Yet just look on any street on garbage pickup day and it's clear that some bins routinely are overflowing. And what about people who don't have a good shady spot.

Norris said the city has asked haulers to be open to one-time garbage pickups, when customers request them.  You can leave an extra bag out on your regular day for $5. Or like Baker, you might decide to upsize to a larger garbage can.

How many people have done this? Norris says the data hasn't yet been gathered, but about 7 percent of people in the pilot did need larger garbage cans. She added that other people have been able downsize their cans, or reduce their service to once a month.

Jackie Lang of Waste Management, one of the 19 haulers who pick up Portland's waste, said from 5 percent to 7 percent of her customers have increased their can size.

Low-income families with excess medical waste can get help to upsize their garbage can for no extra cost. Call 503-823-7202 and ask to apply.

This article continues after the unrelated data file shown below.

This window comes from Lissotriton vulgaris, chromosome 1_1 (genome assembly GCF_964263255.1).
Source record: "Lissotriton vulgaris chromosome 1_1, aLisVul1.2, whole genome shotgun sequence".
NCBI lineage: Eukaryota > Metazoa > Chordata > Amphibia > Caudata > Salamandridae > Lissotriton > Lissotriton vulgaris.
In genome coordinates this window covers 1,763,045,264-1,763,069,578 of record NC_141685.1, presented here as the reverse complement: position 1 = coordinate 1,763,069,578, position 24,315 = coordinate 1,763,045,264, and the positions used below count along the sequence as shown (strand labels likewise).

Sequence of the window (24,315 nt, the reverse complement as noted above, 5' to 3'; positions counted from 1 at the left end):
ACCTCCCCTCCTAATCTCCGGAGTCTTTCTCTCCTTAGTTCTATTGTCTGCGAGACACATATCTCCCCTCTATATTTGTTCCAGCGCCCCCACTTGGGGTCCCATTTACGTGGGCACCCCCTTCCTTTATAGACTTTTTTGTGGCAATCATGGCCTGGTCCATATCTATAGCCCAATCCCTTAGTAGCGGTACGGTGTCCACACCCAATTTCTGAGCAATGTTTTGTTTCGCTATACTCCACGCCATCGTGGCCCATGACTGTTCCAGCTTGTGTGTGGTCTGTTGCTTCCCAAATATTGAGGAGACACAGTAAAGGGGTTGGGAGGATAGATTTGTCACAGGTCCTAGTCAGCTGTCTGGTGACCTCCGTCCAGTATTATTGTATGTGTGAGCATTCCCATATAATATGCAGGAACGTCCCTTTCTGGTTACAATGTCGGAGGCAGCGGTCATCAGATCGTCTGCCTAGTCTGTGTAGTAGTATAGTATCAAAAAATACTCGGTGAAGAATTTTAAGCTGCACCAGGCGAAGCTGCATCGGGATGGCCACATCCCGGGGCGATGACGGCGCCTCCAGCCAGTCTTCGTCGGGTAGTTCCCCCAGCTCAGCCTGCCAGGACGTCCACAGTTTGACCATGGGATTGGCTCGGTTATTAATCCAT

Baker wonders if someone is making a profit from her problem. And she's not alone in that. Comments on articles about composting usually feature someone who believes haulers are making big bucks from the change to a two-weekly garbage collection schedule.

Lang says that's a myth. The changes haven't saved money for haulers. The trucks are making the same number of trips because they are picking up compost and yard waste every week now, she says.

View Where Does Our Garbage Go? in a larger map
"The food and the yard debris still have- to go to the transfer station every week. It's changed our routes a lot, but there are no cost savings for the hauler."

On comment threads some posters say they are so angry that they dispose of trash in the recycling or the compost, hidden in a brown paper bag. But Lang says she has not seen an increase in problems.

"There are always contamination issues," she says. "It's important. But to think everyone is going to get everything in the right bin every time: That's not realistic.

"On the whole people say it is getting easier and easier. Changing behaviors always takes time and education. But what we're hearing is that it's getting easier. People want to do the right thing."